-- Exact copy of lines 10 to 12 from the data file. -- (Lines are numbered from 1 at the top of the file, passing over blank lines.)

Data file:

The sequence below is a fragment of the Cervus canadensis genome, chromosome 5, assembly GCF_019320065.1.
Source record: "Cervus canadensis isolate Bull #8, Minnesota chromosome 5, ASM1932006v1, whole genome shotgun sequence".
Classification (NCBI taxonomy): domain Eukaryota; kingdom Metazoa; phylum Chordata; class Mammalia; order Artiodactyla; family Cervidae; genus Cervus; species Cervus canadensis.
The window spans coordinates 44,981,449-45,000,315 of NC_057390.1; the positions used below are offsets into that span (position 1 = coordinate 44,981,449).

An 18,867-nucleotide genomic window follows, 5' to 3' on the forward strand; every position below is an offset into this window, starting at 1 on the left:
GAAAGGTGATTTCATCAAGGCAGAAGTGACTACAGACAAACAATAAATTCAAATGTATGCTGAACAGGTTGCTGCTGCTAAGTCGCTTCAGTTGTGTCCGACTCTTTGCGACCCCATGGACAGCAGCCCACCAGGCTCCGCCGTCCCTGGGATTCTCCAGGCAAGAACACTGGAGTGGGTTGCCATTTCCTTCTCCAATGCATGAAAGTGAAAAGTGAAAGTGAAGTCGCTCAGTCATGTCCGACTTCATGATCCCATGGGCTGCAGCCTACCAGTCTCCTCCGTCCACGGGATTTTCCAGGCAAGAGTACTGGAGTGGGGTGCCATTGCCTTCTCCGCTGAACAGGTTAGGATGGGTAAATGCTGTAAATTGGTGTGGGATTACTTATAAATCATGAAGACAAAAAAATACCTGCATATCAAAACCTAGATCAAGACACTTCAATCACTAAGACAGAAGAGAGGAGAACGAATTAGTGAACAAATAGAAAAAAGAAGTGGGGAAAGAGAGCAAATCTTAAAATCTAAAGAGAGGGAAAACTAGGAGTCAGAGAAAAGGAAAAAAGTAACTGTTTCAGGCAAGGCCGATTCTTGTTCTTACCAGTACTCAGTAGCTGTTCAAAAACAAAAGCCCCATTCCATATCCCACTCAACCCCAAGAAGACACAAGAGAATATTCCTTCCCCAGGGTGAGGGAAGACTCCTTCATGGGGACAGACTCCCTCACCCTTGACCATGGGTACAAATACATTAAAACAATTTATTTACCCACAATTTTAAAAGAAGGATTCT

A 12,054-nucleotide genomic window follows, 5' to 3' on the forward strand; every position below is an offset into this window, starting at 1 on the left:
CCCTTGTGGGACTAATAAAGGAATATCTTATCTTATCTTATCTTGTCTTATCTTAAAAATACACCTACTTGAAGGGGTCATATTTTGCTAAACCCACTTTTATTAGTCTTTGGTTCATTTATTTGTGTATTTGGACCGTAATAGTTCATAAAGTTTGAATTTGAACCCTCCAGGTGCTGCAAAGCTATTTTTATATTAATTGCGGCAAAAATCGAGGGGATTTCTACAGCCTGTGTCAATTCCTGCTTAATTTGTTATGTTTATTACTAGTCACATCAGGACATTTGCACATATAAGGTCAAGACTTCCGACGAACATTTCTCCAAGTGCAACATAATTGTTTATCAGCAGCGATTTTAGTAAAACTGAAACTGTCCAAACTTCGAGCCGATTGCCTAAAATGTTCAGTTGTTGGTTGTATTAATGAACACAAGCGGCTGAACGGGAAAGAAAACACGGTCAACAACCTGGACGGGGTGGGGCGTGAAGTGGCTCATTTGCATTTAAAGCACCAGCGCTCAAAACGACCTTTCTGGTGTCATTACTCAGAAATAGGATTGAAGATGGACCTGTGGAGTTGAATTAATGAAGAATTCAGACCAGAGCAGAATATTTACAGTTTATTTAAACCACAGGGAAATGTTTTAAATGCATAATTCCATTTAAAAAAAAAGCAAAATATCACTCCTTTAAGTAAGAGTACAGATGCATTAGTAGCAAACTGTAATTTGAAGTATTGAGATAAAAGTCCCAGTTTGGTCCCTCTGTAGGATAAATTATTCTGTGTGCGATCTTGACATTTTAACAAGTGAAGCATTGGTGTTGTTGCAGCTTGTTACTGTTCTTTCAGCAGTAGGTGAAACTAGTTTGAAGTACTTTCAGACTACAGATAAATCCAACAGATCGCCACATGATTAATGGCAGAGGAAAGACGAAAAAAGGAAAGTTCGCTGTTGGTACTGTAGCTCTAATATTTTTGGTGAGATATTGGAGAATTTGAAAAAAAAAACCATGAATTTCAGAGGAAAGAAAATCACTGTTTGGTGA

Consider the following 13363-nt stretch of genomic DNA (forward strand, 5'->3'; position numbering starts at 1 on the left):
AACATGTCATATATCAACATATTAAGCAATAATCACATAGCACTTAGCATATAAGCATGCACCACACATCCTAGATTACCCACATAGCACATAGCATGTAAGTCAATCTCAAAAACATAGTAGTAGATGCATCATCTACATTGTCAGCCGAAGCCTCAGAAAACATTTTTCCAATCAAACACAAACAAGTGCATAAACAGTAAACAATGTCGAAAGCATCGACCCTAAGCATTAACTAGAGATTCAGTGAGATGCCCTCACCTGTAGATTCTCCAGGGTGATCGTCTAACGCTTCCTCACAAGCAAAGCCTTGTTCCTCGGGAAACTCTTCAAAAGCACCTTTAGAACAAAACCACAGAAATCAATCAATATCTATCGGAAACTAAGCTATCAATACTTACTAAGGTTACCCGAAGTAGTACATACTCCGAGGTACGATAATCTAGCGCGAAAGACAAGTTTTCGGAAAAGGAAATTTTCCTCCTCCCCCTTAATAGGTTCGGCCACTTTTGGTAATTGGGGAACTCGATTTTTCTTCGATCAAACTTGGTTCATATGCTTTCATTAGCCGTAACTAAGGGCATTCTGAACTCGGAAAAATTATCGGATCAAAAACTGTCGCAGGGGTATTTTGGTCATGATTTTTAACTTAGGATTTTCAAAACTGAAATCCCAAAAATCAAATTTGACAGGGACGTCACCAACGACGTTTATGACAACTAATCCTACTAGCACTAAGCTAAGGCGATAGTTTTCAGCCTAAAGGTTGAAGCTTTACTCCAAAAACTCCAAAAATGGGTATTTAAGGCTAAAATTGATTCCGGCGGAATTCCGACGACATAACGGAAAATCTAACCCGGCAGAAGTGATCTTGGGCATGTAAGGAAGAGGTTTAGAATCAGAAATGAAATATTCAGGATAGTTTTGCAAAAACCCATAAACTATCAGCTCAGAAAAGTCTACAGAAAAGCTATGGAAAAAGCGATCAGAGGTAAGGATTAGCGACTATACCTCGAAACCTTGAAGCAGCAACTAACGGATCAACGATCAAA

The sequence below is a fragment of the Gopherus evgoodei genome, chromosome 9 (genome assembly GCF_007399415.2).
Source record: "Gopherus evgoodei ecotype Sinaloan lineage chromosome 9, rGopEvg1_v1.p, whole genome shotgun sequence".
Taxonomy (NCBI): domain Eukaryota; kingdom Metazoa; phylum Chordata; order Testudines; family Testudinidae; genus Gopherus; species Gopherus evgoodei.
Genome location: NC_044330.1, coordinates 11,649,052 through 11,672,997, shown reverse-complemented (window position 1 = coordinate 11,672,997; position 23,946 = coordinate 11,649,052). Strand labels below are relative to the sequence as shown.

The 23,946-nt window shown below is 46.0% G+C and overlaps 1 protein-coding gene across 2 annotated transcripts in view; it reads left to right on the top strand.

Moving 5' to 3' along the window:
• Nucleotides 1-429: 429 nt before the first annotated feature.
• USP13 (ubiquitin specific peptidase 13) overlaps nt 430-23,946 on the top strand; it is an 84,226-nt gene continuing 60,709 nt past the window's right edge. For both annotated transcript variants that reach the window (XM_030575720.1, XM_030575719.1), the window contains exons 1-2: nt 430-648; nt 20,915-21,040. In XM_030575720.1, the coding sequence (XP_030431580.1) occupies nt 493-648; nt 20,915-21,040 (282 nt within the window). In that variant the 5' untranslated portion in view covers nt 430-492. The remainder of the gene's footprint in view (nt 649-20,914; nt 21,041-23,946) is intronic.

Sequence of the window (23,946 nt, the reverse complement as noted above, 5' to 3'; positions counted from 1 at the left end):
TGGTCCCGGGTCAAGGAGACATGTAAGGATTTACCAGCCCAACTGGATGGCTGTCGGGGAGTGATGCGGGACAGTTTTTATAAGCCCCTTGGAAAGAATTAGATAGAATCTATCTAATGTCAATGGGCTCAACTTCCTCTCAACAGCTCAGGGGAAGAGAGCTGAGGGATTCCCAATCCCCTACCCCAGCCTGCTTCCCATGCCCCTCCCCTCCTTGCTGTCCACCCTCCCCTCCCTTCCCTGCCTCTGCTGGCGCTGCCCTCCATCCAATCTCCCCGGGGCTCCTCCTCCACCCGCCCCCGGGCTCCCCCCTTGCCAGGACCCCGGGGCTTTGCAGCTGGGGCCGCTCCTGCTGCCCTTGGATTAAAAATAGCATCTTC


AACATGTCATATATCAACATATTAAGCAATAATCACATAGCACTTAGCATATAAGCATGCACCACACATCCTAGATTACCCACATAGCACATAGCATGTAAGTCAATCTCAAAAACATAGTAGTAGATGCATCATCTACATTGTCAGCCGAAGCCTCAGAAAACATTTTTCCAATCAAACACAAACAAGTGCATAAACAGTAAACAATGTCGAAAGCATCGACCCTAAGCATTAACTAGAGATTCAGTGAGATGCCCTCACCTGTAGATTCTCCAGGGTGATCGTCTAACGCTTCCTCACAAGCAAAGCCTTGTTCCTCGGGAAACTCTTCAAAAGCACCTTTAGAACAAAACCACAGAAATCAATCAATATCTATCGGAAACTAAGCTATCAATACTTACTAAGGTTACCCGAAGTAGTACATACTCCGAGGTACGATAATCTAGCGCGAAAGACAAGTTTTCGGAAAAGGAAATTTTCCTCCTCCCCCTTAATAGGTTCGGCCACTTTTGGTAATTGGGGAACTCGATTTTTCTTCGATCAAACTTGGTTCATATGCTTTCATTAGCCGTAACTAAGGGCATTCTGAACTCGGAAAAATTATCGGATCAAAAACTGTCGCAGGGGTATTTTGGTCATGATTTTTAACTTAGGATTTTCAAAACTGAAATCCCAAAAATCAAATTTGACAGGGACGTCACCAACGACGTTTATGACAACTAATCCTACTAGCACTAAGCTAAGGCGATAGTTTTCAGCCTAAAGGTTGAAGCTTTACTCCAAAAACTCCAAAAATGGGTATTTAAGGCTAAAATTGATTCCGGCGGAATTCCGACGACATAACGGAAAATCTAACCCGGCAGAAGTGATCTTGGGCATGTAAGGAAGAGGTTTAGAATCAGAAATGAAATATTCAGGATAGTTTTGCAAAAACCCATAAACTATCAGCTCAGAAAAGTCTACAGAAAAGCTATGGAAAAAGCGATCAGAGGTAAGGATTAGCGACTATACCTCGAAACCTTGAAGCAGCAACTAACGGATCAACGATCAAA

The sequence below is a fragment of the Gopherus evgoodei genome, chromosome 9 (genome assembly GCF_007399415.2).
Source record: "Gopherus evgoodei ecotype Sinaloan lineage chromosome 9, rGopEvg1_v1.p, whole genome shotgun sequence".